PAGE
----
Published online Apr 27, 2021. doi: 10.4254/wjh.v13.i4.433
Peer-review started: January 5, 2021
First decision: January 25, 2021
Revised: February 11, 2021
Accepted: March 22, 2021
Article in press: March 22, 2021
Published online: April 27, 2021
Bile acids (BA) have been extensively investigated for decades as biomarkers for numerous hepatobiliary diseases. However, these efforts never translated into a widespread in the clinic, due to the extreme inter-and intra-individual variability of total and individual BA concentrations and the marked differences in the physiological and pathological properties of the different individual BA. To this end, we have developed the concept of “BA indices”, which demonstrated their use as diagnostic biomarkers for cholestatic liver diseases.
Biomarkers currently used in the clinic are not specific to the liver or bile duct injurie. BA were extensively investigated for decades as biomarkers for numerous hepatobiliary diseases. This could be attributed to the marked differences in the physiological and pathological properties of the different individual BA. BA indices have much lower variability than the absolute BA concentrations used to calculate them. Indeed, we have demonstrated that BA indices offered numerous advantages over absolute total and individual BA concentrations including low inter- and intra-individual variability and were resistant to covariate influences such as age, gender, body mass index, food consumption, and moderate alcohol consumption.
The objective of this project was to discover and validate diagnostic biomarkers of cholestatic liver diseases based on the urinary BA profile. We have developed the concept of “BA indices”, which are ratios calculated from the absolute concentrations of individual BA and their metabolites. BA indices have much lower variability than the absolute BA concentrations used to calculate them, which enabled their use as diagnostic biomarkers for cholestatic liver diseases.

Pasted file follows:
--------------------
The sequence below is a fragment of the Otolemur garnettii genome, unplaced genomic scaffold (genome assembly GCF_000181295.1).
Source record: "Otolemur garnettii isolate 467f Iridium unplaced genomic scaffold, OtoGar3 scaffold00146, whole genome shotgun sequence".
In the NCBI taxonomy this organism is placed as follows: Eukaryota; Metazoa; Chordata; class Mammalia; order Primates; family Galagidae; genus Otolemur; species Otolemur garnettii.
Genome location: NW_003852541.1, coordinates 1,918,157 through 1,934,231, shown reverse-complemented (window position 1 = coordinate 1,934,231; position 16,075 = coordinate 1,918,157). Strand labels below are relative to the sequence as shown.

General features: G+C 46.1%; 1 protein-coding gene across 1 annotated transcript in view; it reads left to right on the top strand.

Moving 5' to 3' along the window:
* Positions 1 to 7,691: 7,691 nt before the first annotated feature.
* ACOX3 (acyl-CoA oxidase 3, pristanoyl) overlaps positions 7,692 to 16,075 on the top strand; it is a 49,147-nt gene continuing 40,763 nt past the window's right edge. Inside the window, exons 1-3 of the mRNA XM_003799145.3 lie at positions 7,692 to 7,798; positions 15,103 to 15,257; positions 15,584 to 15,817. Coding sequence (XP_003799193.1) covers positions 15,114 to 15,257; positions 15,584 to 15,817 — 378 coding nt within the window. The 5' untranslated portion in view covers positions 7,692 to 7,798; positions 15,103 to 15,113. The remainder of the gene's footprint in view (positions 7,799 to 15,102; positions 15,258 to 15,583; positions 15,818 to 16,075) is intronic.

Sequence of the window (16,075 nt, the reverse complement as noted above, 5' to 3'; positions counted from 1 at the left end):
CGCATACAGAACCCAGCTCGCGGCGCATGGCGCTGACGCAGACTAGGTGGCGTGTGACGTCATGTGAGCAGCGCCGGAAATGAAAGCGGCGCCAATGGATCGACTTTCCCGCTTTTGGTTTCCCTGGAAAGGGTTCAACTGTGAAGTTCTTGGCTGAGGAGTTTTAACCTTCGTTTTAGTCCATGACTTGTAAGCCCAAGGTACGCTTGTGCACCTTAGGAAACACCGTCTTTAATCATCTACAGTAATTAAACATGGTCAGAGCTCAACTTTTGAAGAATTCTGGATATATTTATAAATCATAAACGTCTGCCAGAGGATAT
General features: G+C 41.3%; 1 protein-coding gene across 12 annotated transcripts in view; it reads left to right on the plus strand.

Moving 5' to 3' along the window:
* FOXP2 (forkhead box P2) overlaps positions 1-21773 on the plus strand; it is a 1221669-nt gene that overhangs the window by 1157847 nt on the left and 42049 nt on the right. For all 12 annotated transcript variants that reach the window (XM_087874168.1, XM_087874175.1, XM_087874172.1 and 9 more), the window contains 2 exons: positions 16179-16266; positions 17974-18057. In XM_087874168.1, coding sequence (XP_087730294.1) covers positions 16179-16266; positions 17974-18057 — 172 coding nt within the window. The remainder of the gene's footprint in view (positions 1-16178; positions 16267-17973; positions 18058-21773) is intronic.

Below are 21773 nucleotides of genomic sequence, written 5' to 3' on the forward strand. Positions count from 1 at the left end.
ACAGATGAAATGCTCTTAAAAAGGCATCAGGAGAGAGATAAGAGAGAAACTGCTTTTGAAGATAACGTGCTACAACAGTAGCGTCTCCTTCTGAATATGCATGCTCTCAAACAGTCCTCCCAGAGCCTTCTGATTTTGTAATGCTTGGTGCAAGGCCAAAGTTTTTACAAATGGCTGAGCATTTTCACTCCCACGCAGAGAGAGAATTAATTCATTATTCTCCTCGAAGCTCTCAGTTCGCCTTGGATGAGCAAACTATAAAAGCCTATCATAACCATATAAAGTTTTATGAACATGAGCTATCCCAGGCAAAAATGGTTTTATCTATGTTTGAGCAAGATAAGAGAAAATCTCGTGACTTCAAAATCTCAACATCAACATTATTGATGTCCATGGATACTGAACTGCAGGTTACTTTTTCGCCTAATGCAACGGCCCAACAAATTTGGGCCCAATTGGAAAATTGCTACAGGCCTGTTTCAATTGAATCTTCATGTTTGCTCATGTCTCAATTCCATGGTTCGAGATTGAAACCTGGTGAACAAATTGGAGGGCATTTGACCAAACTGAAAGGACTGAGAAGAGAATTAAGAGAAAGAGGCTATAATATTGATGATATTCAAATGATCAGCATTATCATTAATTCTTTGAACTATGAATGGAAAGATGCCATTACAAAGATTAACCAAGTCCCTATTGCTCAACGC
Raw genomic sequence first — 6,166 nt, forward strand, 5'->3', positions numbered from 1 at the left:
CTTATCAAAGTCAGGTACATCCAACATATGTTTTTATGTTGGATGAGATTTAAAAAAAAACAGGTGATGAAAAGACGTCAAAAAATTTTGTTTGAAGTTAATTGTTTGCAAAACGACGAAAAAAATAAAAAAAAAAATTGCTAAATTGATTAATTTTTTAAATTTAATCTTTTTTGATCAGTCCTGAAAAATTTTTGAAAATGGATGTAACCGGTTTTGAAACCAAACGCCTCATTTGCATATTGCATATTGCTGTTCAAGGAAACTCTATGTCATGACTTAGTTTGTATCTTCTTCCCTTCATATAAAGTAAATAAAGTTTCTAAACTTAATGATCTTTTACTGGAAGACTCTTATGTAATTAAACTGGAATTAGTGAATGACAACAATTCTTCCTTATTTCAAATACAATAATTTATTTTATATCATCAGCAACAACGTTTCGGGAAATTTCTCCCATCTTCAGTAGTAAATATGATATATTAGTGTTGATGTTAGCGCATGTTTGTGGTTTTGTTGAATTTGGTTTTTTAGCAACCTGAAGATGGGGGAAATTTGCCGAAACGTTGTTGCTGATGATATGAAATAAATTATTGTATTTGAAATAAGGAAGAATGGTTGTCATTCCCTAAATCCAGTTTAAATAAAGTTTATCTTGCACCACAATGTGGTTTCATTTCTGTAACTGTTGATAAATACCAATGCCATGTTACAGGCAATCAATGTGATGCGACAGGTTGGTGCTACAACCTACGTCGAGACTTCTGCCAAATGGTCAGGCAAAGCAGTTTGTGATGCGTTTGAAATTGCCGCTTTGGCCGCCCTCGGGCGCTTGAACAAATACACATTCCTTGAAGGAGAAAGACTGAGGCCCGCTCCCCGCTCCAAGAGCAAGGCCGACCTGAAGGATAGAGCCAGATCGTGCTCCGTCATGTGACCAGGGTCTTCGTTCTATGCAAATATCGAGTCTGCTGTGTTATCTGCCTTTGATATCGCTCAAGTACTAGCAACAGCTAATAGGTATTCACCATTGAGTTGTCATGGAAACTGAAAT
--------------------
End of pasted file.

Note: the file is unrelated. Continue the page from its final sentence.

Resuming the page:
We analyzed urine samples by liquid chromatography-tandem mass spectrometry and compared the urinary BA profile between patients with hepatobiliary diseases vs healthy controls by statistical analysis (independent sample-t-test, Mann-Whitney test, Mixed effects models, by pairwise comparisons using Bonferroni’s adjustment, receiver operating characteristic curve analyses, Univariate and multivariate logistic regression analysis).
The results of this study demonstrated that total and all individual BA increased in patients with 11 different cholestatic diseases. However, the high inter-individual variability of BA absolute concentrations makes most of them statistically insignificant and prevent their utilization as diagnostic markers. In contrast, BA indices had much lower inter- and intra-individual variability, which allowed their use as diagnostic and prognostic markers for liver diseases. Furthermore, we have shown that several BA indices outperformed non-BA markers, currently used in the clinic, as diagnostic markers to differentiate our patient pool as well as individual cholestatic diseases against healthy controls.
BA indices demonstrated high area under the receiver operating characteristic curves, and changes of BA indices were associated with the risk of having a liver disease as determined by the logistic regression analysis, which demonstrated their use as diagnostic biomarkers for cholestatic liver diseases.
We have developed survival models based on BA indices to predict the prognosis of hepatobiliary diseases which is illustrated in the second paper of this series.